Beyond taxation, there is also a question of how much an impact legalizing weed will have on reversing the adverse impacts of Illinois’ so-called “War on Drugs.” According to Commissioner John Fritchey, Illinois’ previous policy of arresting and incarcerating individuals for relatively minor drug offenses constituted a “grave injustice.” Speaking in an interview with the Chicago Tribune, he said, “All these people are still left with an arrest record, which makes it very difficult for them to seek employment, to seek housing … things along those lines.” Fritchey also believes that allowing pot to be sold in a legal marketplace will dramatically reduce Illinois’ expenditure on anti-drug law enforcement agencies, which could save the state millions of dollars long-term.  


This proposal, however,flies directly into the firing line of Attorney General Jeff Sessions. A longtime opponent of marijuana legalization, Sessions has used almost every single legislative power available to him in an effort to prevent certain states from implementing lax marijuana policies.


In a May 2017 letter, Sessions personally requested that congressional leaders repeal the Rohrabacher-Farr amendment in order to let the Justice Department prosecute providers of medical marijuana. After widespread criticism, Sessions defended the letter on both legal and moral grounds, stating that it both comported with existing federal law and was needed, “particularly in the midst of an historic drug epidemic and potentially long-term uptick in violent crime.”  


While several lawmakers were quick to discount Sessions’ rhetoric, they will nonetheless have to address some of his concerns if they want to make a marijuana bill palatable to country voters.  Moreover, if legislators wish to eventually extend marijuana legalization to the entire state, one of the major sticking points for opponents will almost certainly be the country’s ongoing heroin epidemic, which claimed fifty-nine thousand lives in 2016 alone.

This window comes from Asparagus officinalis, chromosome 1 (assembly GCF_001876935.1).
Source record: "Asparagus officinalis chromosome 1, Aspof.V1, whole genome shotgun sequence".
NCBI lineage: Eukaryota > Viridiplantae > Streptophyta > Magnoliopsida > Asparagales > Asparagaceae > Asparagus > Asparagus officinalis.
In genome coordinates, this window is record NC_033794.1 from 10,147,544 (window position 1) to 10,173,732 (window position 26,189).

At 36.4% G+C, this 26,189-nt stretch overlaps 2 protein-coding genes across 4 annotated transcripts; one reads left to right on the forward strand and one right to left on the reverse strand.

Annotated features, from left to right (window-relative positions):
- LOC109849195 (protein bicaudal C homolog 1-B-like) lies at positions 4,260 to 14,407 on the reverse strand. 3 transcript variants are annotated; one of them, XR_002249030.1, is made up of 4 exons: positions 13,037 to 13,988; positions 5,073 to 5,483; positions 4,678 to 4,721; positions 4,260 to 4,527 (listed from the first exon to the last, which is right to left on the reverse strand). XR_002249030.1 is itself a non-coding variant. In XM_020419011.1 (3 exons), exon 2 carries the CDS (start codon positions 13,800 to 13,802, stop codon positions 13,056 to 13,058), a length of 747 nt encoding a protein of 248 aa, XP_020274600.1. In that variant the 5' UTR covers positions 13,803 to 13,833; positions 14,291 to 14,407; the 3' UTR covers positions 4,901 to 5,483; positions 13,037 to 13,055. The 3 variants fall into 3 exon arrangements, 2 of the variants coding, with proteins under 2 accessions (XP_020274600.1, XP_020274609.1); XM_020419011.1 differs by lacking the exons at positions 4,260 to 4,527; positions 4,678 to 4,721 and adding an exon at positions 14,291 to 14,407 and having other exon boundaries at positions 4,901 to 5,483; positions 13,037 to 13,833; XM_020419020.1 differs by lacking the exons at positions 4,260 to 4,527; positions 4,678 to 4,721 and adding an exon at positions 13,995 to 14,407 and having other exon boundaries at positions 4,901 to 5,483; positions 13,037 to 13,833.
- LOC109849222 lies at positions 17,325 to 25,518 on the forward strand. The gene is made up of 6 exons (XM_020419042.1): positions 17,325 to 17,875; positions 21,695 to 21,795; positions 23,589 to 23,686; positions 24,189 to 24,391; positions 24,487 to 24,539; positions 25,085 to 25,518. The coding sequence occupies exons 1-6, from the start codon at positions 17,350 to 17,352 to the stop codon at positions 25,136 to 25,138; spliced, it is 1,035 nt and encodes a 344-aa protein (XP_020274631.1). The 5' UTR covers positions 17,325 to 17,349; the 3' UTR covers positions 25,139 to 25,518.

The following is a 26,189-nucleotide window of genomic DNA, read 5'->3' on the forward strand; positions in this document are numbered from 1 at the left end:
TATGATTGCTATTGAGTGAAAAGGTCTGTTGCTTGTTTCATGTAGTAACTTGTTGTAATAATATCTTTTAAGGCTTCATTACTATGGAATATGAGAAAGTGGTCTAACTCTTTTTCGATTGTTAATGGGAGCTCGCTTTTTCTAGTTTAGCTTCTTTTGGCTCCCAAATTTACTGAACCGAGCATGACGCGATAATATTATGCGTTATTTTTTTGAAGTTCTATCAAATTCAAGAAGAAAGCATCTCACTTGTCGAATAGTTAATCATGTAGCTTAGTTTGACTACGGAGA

Of course, there is a clear consensus among medical professionals that it is practically impossible to overdose from smoking marijuana; however, the issue lies not so much in the drug itself, but rather in the precedent. At a time when the health of the nation is at the forefront of both social and political dialogue, Cook County’s government cannot be seen as condoning yet more harmful, detrimental behavior.


Lawmakers will also have to address concerns about road safety and employee rights. Like other states that have already legalized weed, local police must implement a more safe and efficient method for determining if someone is driving under the influence of marijuana; the penalties for such an action must also be taken into reconsideration by lawmakers. Additionally, in the current job market, many employees are often subject to random drug testing, and a recreational marijuana law must take those tests into consideration.  


When it comes to the prospect of legal marijuana in Illinois, it’s safe to say you shouldn’t be holding your breath. Lawmakers from both sides of the aisle will have to negotiate in a political minefield for at least the next year before any real action can be taken. However, this year’s referendum will nonetheless be a useful way to engage voter support as the highly anticipated midterm election season comes into view.

The image featured in this article is licensed under Creative Commons. The original image can be found here.


Ajay Chopra